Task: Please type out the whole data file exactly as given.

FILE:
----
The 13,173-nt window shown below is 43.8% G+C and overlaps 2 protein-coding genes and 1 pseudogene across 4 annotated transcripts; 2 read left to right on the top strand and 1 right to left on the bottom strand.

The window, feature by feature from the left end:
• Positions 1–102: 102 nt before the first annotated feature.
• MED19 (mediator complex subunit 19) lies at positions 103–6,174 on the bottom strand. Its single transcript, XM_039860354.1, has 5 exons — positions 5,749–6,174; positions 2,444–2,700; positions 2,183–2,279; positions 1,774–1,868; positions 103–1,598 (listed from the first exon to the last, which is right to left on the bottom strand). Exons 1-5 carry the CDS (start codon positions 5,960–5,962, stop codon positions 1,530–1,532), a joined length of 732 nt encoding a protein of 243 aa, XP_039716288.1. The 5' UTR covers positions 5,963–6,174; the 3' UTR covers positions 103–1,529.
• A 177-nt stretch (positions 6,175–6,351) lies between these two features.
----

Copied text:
The 13,173-nt window shown below is 43.8% G+C and overlaps 2 protein-coding genes and 1 pseudogene across 4 annotated transcripts; 2 read left to right on the top strand and 1 right to left on the bottom strand.

The window, feature by feature from the left end:
• Positions 1–102: 102 nt before the first annotated feature.
• MED19 (mediator complex subunit 19) lies at positions 103–6,174 on the bottom strand. Its single transcript, XM_039860354.1, has 5 exons — positions 5,749–6,174; positions 2,444–2,700; positions 2,183–2,279; positions 1,774–1,868; positions 103–1,598 (listed from the first exon to the last, which is right to left on the bottom strand). Exons 1-5 carry the CDS (start codon positions 5,960–5,962, stop codon positions 1,530–1,532), a joined length of 732 nt encoding a protein of 243 aa, XP_039716288.1. The 5' UTR covers positions 5,963–6,174; the 3' UTR covers positions 103–1,529.
• A 177-nt stretch (positions 6,175–6,351) lies between these two features.